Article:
After this we can do some really smart stuff, but let’s keep the action chain really simple for now:
Add an if statement with condition ‘showCookiesColumn
Add an assign variable step in the true path that assigns ‘pizzaListColumns’ to the following value:

[
  {
    "headerText": "id",
    "field": "id"
  },
  {
    "headerText": "name",
    "field": "name"
  },
  {
    "headerText": "hasCookiesOnPizza",
    "field": "hasCookiesOnPizza"
  }
]

IMPORTANT!! Change the Reset Target to empty (otherwise VBCS adds above entries to ‘pizzaListColumns’ array instead of overwriting the array).
Add an assign variable step in the false path that assigns ‘pizzaListColumns’ to the following value (having removed the ‘hasCookiesOnPizza’ column):

[
  {
    "headerText": "id",
    "field": "id"
  },
  {
    "headerText": "name",
    "field": "name"
  }
]

Now go back to the page and press Live or Play, slide the switch and the column should disappear and reappear!!

The last step is to use cookie functionality. We start with the code first, as this is easier. Go to the JavaScript page of the main-pizza-list. Here we want to import our js cookie library, so we can use the library to save and get cookies. We do this by editing the top of the JavaScript file, where we import our “cdnJsCookie” and give it a name cookies to access inside this file:
define([“cdnJsCookie”], function(cookies) {

Now for the methods, add the following code:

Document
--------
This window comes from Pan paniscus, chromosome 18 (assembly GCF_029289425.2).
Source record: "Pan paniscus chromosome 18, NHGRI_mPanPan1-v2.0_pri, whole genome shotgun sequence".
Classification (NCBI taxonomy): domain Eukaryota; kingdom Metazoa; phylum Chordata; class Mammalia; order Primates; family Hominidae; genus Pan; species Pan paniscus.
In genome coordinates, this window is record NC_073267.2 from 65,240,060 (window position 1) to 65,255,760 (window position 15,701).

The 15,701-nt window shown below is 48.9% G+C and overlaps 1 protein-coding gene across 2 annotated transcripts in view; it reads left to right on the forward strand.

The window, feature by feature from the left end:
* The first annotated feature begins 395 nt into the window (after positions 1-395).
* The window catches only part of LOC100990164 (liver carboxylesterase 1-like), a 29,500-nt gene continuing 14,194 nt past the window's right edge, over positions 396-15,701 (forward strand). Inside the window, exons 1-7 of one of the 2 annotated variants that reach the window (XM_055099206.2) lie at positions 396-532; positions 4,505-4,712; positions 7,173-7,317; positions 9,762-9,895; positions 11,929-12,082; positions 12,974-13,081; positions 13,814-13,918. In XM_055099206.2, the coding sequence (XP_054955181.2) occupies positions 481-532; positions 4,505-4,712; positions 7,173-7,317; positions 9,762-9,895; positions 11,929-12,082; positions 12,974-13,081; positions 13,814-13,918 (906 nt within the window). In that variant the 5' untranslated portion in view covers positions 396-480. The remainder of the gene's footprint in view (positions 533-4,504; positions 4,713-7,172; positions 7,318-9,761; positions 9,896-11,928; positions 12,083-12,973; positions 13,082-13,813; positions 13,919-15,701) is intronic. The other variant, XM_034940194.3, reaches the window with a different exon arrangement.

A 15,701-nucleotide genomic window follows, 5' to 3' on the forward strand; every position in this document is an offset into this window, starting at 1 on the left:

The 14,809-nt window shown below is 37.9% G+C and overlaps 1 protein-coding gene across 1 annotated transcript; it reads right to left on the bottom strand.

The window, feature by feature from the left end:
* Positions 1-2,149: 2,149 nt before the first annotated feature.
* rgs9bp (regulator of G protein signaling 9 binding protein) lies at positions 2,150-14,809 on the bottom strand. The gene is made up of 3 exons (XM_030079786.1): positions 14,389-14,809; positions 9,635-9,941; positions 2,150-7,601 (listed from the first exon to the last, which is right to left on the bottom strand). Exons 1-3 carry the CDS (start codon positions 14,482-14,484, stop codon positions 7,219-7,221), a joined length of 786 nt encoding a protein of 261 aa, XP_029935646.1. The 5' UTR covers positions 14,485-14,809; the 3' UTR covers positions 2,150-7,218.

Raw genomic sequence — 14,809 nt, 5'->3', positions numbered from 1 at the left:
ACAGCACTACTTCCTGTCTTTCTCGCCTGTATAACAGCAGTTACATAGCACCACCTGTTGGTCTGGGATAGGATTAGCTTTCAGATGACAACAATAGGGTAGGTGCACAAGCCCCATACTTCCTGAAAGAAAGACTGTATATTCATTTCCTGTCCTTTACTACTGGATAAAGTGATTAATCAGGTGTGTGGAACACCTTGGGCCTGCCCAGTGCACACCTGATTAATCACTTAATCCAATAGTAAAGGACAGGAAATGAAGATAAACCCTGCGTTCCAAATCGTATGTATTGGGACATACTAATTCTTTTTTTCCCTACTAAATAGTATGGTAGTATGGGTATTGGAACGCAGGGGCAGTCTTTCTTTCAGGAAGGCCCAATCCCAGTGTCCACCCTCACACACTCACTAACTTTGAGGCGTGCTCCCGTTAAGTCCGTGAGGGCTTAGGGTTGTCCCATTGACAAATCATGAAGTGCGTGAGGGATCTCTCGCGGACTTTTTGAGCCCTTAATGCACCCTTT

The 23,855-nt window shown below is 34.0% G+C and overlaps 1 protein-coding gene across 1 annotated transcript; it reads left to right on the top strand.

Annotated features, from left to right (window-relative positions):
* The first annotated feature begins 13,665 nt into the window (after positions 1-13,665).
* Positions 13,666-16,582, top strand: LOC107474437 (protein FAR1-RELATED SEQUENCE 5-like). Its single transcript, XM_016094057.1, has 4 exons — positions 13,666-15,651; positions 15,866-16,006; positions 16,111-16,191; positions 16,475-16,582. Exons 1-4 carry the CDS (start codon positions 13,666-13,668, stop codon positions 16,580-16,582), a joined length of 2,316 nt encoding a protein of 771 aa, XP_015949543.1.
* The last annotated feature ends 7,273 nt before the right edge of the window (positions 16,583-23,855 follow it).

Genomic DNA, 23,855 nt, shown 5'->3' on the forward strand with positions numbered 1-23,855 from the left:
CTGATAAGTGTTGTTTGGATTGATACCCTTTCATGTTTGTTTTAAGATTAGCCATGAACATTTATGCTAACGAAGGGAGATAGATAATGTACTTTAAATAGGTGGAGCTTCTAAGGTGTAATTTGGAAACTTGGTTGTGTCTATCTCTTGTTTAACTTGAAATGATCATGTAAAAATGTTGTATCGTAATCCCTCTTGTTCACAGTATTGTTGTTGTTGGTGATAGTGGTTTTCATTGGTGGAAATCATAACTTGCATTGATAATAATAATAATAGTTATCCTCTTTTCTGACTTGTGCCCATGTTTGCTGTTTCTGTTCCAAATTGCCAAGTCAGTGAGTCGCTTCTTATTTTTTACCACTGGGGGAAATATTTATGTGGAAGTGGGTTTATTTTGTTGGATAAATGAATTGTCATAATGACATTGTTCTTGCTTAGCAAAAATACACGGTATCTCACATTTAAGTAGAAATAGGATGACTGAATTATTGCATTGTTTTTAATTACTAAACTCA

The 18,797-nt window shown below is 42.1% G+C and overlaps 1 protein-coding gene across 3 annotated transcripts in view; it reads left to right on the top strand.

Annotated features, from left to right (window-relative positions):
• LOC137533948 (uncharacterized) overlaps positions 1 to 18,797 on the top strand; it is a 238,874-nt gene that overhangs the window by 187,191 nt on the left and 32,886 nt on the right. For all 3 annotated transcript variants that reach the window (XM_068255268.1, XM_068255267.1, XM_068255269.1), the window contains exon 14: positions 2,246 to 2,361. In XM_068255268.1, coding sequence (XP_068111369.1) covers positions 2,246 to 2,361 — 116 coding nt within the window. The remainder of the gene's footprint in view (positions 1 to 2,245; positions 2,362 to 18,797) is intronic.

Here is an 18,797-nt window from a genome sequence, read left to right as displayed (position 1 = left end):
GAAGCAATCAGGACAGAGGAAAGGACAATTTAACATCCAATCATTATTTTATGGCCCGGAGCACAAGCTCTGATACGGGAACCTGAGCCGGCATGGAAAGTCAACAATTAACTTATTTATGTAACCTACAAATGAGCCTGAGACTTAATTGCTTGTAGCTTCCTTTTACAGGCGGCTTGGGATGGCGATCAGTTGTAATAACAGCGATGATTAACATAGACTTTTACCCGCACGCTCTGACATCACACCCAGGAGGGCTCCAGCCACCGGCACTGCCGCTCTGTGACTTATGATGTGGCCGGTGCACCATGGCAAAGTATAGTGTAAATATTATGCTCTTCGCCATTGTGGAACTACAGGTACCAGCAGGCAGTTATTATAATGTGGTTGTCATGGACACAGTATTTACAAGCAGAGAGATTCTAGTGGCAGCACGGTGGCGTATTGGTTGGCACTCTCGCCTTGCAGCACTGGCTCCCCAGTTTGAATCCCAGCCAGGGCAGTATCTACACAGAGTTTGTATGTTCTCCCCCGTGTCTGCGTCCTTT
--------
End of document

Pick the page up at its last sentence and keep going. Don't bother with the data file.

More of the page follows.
/**
*
* @param {String} cookieName
* @param {String} cookieValue
*/
PageModule.prototype.SetCookie = function (cookieName, cookieValue) {
  var expiresInFiveMinutes = new Date(new Date().getTime() + 5 * 60 * 1000);
  cookies.set(cookieName, cookieValue, {"expires":expiresInFiveMinutes});
};

/**
*
* @param {String} cookieName
* @return {Boolean}
*/
PageModule.prototype.GetCookie = function (cookieName) {
  return cookies.get(cookieName);
};

Note that I have let the cookies expire every 5 minutes for testing purposes. For experience purposes, it is nice to show that auto-completion works inside the editor because of the AMD format. One can try and type: ‘cookies.‘ inside a method and wait a second, you can see that all methods provided by the js-cookie library will be listed.

Now we want to use this functionality in the UI. Create two events type ojAction and their action chains respectively. I have called them ‘saveShowCookiePreference’ and ‘getCookiePreferenceAndSetBoolean‘. Start with the ‘saveShowCookiePreference‘, add a Call Module Function step and pick ‘setCookie‘. Click on one of the field input mappings to the right, change cookieName to ‘vbcsJarvisPizzaShowCookies’ and link ‘showCookiesColumn’ on the left side to the cookieValue on the right side. This action chain is now finished.

The second action chain is the ‘getCookiePreferenceAndSetBoolean‘. Add another Call Module Function, call it ‘getCookieValue‘, map the cookieName to ‘vbcsJarvisPizzaShowCookies’ and pick Boolean as return type. Also add an assign variable step, and assign ‘getCookieValue’ to ‘showCookiesColumn‘.